02/12/2014 04:42 GMT | Updated 02/12/2014 04:59 GMT

'Vishing' Phone Fraud Costs £24 Million A Year

A drive to combat phone scammers has been launched after new figures showed a sharp rise in the amount of money lost to such fraud last year.

Financial Fraud Action UK (FFA UK), which represents banks, building societies and card companies, has launched a national advertising campaign to highlight the warning signs of a phone scam.

Its survey found the amount of money lost through these scams rose threefold to £23.9 million over the last year. It also found 58% of people received suspect calls about their banking details, a 17% rise on 12 months ago.

The police-backed campaign urges consumers never to give out their four-digit PIN over the phone, even if they think they are talking to bank staff or a police officer.

The FFA UK added that consumers should also never give out online passwords over the phone or agree to transfer money to a new account.

The financial services anti-fraud body said cold calling scams typically involve fraudsters deceiving victims into believing they are speaking to a police officer, a member of bank staff, or a representative of another trusted organisation, such as a computer company. This type of scam is also known as vishing.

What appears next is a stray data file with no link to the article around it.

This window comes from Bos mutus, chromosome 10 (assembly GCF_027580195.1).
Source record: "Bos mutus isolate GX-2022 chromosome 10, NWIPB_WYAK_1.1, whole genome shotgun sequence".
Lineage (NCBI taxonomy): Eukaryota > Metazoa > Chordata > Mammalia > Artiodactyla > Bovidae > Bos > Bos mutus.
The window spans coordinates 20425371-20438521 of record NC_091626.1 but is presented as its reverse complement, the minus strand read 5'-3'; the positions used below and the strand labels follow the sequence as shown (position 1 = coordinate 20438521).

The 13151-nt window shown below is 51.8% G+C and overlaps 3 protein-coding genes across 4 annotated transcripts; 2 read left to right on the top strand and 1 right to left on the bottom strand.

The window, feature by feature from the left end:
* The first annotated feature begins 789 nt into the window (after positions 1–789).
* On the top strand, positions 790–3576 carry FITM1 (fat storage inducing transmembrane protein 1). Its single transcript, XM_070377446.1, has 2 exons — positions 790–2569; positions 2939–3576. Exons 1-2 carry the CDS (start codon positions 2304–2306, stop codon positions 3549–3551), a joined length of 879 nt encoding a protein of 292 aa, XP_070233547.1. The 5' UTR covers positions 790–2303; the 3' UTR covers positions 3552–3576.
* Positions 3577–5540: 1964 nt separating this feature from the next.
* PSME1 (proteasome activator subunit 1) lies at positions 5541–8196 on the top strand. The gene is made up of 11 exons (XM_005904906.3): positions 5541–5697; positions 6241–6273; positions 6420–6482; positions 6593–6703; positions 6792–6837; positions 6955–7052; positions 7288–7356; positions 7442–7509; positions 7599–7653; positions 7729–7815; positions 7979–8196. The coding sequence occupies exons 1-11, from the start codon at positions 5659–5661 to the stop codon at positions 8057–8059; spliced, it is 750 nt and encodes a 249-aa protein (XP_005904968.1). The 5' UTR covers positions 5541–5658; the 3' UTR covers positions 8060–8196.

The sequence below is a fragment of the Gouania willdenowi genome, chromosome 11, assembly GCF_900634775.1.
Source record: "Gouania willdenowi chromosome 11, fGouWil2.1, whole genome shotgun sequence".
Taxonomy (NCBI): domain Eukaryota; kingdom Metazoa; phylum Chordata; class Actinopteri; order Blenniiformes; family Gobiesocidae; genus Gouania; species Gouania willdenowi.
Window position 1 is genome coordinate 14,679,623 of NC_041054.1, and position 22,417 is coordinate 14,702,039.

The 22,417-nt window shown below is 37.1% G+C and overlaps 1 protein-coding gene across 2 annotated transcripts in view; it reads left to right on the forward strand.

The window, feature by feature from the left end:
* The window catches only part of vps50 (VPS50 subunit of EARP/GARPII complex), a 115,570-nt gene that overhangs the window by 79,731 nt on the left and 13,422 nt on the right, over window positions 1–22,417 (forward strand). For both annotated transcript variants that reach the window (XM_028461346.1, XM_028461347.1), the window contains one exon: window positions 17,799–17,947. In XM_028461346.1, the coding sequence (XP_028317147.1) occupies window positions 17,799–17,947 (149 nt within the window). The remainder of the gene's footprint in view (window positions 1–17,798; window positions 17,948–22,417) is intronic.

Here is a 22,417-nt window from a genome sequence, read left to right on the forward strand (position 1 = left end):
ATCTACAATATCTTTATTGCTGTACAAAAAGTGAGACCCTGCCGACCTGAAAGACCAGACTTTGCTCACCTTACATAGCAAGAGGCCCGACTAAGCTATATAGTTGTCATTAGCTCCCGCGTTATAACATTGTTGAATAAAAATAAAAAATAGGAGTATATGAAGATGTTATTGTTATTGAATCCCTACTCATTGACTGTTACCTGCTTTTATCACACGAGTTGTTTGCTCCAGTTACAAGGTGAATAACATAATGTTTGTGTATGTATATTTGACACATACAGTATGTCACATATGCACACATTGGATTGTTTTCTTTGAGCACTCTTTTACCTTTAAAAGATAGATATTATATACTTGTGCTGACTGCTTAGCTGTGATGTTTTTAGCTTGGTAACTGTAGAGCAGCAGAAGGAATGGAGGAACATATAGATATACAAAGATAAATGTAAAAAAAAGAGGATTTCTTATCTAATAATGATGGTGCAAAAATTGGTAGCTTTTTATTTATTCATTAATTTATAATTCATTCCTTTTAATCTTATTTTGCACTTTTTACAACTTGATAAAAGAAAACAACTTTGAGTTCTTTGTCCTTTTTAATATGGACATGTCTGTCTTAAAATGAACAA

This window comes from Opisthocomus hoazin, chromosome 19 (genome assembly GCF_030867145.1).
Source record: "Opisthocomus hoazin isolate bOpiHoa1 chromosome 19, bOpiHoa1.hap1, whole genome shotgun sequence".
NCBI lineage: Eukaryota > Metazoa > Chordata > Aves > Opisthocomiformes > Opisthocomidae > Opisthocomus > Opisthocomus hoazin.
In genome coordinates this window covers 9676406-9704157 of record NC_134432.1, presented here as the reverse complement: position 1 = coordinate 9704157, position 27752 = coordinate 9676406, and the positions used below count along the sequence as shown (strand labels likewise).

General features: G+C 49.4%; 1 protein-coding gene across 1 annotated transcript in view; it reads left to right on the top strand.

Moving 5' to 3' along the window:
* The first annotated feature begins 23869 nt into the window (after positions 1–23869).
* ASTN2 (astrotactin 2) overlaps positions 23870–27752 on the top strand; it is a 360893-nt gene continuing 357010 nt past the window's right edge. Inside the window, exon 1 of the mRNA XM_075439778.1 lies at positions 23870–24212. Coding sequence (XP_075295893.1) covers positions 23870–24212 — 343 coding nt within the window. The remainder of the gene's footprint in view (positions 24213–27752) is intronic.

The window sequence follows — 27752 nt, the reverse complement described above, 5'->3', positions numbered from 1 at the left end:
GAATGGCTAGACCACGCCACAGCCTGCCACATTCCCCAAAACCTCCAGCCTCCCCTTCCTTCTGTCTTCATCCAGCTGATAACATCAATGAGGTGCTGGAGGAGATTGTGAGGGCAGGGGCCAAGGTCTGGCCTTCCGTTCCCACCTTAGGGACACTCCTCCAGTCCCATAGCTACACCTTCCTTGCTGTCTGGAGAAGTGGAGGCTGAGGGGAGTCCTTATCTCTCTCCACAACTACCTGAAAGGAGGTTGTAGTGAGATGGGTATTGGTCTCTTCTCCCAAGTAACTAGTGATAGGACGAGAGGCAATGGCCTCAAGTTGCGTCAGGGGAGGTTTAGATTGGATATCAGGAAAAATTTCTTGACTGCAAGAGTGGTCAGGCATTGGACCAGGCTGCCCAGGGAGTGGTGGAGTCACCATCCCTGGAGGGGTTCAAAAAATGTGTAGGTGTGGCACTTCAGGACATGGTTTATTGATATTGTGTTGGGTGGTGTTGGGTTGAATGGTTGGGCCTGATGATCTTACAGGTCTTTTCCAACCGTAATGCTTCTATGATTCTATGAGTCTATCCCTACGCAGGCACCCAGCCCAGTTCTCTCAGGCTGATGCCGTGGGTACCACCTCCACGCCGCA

Fraudsters will then try to get consumers to disclose passwords, transfer funds, or physically hand over money to someone who they say is a courier who will hold the cash for safekeeping.

Detective Chief Inspector Perry Stokes, head of the dedicated cheque and plastic crime unit, said: "Always be on your guard if you receive a cold call and are asked for personal or financial information, or to hand over your card or cash to someone.

"The bank or the police will never tell you to take such actions, so if you're asked it can only be a criminal attack."

The FFA UK adds that fraudsters may ask consumers to hang up and phone back, in a bid to win confidence. But this is a trick where the receiver is not put down at their end, leaving the line open, allowing the fraudster to simply restart the conservation when the consumer thinks a new call has been made.

Mr Stokes said if consumers are suspicious they should wait a full five minutes before calling back, call a friend first to make sure the line is free, or return the call from another phone.